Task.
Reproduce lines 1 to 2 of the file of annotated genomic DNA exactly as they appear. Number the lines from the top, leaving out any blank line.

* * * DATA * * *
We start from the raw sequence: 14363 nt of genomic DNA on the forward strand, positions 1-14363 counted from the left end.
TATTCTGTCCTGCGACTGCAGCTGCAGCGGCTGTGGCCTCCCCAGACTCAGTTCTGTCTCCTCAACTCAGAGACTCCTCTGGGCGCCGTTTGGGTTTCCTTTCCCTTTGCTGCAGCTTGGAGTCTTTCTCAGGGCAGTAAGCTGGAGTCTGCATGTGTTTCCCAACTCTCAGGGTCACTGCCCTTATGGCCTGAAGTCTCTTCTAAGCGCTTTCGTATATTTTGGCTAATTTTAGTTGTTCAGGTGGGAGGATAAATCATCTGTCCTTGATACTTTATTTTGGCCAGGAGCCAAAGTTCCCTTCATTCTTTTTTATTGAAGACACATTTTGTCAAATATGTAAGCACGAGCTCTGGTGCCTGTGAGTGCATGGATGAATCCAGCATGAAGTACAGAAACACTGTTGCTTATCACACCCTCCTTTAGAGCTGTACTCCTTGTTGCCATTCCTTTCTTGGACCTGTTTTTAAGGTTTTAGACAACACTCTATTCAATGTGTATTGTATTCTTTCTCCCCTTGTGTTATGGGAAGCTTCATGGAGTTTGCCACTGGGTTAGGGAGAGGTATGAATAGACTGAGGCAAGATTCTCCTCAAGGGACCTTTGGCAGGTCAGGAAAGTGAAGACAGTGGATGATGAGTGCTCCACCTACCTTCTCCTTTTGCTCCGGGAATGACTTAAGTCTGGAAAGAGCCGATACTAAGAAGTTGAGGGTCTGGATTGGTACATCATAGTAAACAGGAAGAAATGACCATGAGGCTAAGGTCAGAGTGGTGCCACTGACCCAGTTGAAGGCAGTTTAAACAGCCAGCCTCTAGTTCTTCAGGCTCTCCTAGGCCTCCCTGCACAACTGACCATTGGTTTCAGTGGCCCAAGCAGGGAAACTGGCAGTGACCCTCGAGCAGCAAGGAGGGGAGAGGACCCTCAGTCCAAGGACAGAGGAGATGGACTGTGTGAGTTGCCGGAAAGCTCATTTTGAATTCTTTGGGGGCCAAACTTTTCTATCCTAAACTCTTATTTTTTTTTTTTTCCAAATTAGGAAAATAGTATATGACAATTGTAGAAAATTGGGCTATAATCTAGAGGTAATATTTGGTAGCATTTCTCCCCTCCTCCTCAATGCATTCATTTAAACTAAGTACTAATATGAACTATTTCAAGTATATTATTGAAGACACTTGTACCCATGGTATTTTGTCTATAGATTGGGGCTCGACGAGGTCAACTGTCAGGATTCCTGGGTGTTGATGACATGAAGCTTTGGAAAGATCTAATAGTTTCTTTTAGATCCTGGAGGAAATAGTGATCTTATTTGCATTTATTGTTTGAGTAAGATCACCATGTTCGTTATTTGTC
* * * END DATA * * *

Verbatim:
We start from the raw sequence: 14363 nt of genomic DNA on the forward strand, positions 1-14363 counted from the left end.
TATTCTGTCCTGCGACTGCAGCTGCAGCGGCTGTGGCCTCCCCAGACTCAGTTCTGTCTCCTCAACTCAGAGACTCCTCTGGGCGCCGTTTGGGTTTCCTTTCCCTTTGCTGCAGCTTGGAGTCTTTCTCAGGGCAGTAAGCTGGAGTCTGCATGTGTTTCCCAACTCTCAGGGTCACTGCCCTTATGGCCTGAAGTCTCTTCTAAGCGCTTTCGTATATTTTGGCTAATTTTAGTTGTTCAGGTGGGAGGATAAATCATCTGTCCTTGATACTTTATTTTGGCCAGGAGCCAAAGTTCCCTTCATTCTTTTTTATTGAAGACACATTTTGTCAAATATGTAAGCACGAGCTCTGGTGCCTGTGAGTGCATGGATGAATCCAGCATGAAGTACAGAAACACTGTTGCTTATCACACCCTCCTTTAGAGCTGTACTCCTTGTTGCCATTCCTTTCTTGGACCTGTTTTTAAGGTTTTAGACAACACTCTATTCAATGTGTATTGTATTCTTTCTCCCCTTGTGTTATGGGAAGCTTCATGGAGTTTGCCACTGGGTTAGGGAGAGGTATGAATAGACTGAGGCAAGATTCTCCTCAAGGGACCTTTGGCAGGTCAGGAAAGTGAAGACAGTGGATGATGAGTGCTCCACCTACCTTCTCCTTTTGCTCCGGGAATGACTTAAGTCTGGAAAGAGCCGATACTAAGAAGTTGAGGGTCTGGATTGGTACATCATAGTAAACAGGAAGAAATGACCATGAGGCTAAGGTCAGAGTGGTGCCACTGACCCAGTTGAAGGCAGTTTAAACAGCCAGCCTCTAGTTCTTCAGGCTCTCCTAGGCCTCCCTGCACAACTGACCATTGGTTTCAGTGGCCCAAGCAGGGAAACTGGCAGTGACCCTCGAGCAGCAAGGAGGGGAGAGGACCCTCAGTCCAAGGACAGAGGAGATGGACTGTGTGAGTTGCCGGAAAGCTCATTTTGAATTCTTTGGGGGCCAAACTTTTCTATCCTAAACTCTTATTTTTTTTTTTTTCCAAATTAGGAAAATAGTATATGACAATTGTAGAAAATTGGGCTATAATCTAGAGGTAATATTTGGTAGCATTTCTCCCCTCCTCCTCAATGCATTCATTTAAACTAAGTACTAATATGAACTATTTCAAGTATATTATTGAAGACACTTGTACCCATGGTATTTTGTCTATAGATTGGGGCTCGACGAGGTCAACTGTCAGGATTCCTGGGTGTTGATGACATGAAGCTTTGGAAAGATCTAATAGTTTCTTTTAGATCCTGGAGGAAATAGTGATCTTATTTGCATTTATTGTTTGAGTAAGATCACCATGTTCGTTATTTGTC